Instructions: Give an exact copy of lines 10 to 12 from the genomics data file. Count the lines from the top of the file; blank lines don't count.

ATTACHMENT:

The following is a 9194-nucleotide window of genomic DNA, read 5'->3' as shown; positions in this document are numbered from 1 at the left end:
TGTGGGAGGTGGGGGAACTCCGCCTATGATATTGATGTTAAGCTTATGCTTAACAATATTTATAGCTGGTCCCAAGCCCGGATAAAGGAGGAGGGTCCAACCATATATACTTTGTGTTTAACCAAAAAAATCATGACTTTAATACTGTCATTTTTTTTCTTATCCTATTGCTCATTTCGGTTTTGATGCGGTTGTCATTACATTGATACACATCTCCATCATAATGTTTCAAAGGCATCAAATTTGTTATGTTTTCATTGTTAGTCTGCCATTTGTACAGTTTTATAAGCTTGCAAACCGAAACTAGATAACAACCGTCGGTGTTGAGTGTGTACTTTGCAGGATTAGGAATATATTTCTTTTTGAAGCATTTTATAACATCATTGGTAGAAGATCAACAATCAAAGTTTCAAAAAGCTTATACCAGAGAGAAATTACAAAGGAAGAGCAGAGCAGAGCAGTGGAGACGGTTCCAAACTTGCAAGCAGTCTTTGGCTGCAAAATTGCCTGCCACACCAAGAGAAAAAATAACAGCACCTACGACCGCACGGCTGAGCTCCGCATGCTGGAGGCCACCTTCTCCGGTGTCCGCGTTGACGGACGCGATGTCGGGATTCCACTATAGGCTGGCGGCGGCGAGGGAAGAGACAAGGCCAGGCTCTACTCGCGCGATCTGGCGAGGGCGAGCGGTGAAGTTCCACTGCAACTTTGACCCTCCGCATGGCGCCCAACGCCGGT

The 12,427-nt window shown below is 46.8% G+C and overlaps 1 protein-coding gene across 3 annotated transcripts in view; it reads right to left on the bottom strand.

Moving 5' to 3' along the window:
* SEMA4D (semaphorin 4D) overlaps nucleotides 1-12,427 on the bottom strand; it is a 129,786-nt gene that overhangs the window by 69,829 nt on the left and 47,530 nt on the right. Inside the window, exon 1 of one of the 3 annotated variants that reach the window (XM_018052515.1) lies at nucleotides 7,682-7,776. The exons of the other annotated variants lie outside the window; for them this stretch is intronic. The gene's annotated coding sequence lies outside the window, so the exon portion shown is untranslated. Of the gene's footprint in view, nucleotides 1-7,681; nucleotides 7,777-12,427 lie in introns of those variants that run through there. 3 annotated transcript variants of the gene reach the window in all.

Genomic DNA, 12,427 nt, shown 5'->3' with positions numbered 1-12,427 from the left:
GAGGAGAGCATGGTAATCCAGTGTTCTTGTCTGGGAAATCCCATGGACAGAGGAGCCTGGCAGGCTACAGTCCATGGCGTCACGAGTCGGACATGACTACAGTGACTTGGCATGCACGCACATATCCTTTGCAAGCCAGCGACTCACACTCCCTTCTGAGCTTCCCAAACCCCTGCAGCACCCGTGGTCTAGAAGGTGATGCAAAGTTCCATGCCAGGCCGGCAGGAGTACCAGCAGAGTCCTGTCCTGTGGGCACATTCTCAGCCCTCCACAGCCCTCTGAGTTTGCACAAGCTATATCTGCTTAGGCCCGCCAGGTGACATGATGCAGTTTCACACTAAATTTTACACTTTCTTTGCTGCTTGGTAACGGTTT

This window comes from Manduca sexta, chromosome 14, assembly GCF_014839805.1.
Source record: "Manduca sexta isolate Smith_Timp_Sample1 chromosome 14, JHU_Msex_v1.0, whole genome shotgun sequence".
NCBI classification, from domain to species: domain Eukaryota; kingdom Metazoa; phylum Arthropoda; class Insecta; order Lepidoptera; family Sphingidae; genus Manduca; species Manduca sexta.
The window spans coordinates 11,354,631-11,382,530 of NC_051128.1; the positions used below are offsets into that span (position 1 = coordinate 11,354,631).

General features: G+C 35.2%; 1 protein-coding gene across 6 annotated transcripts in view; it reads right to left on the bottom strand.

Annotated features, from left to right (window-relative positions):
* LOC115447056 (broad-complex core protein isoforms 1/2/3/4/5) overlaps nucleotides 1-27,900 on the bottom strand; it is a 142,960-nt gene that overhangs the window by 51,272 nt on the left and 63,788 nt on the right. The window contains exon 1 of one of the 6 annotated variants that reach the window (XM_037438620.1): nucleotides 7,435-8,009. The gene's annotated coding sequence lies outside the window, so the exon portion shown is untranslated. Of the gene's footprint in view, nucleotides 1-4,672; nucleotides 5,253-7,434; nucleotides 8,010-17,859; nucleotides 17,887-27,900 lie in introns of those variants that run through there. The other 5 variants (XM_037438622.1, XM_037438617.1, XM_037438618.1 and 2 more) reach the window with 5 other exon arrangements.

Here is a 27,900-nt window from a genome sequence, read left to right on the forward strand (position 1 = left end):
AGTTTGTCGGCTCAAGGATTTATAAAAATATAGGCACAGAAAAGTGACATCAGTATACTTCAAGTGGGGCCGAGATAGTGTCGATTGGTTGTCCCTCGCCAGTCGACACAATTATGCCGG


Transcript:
NCBI classification, from domain to species: domain Eukaryota; kingdom Metazoa; phylum Arthropoda; class Insecta; order Lepidoptera; family Sphingidae; genus Manduca; species Manduca sexta.
The window spans coordinates 11,354,631-11,382,530 of NC_051128.1; the positions used below are offsets into that span (position 1 = coordinate 11,354,631).

General features: G+C 35.2%; 1 protein-coding gene across 6 annotated transcripts in view; it reads right to left on the bottom strand.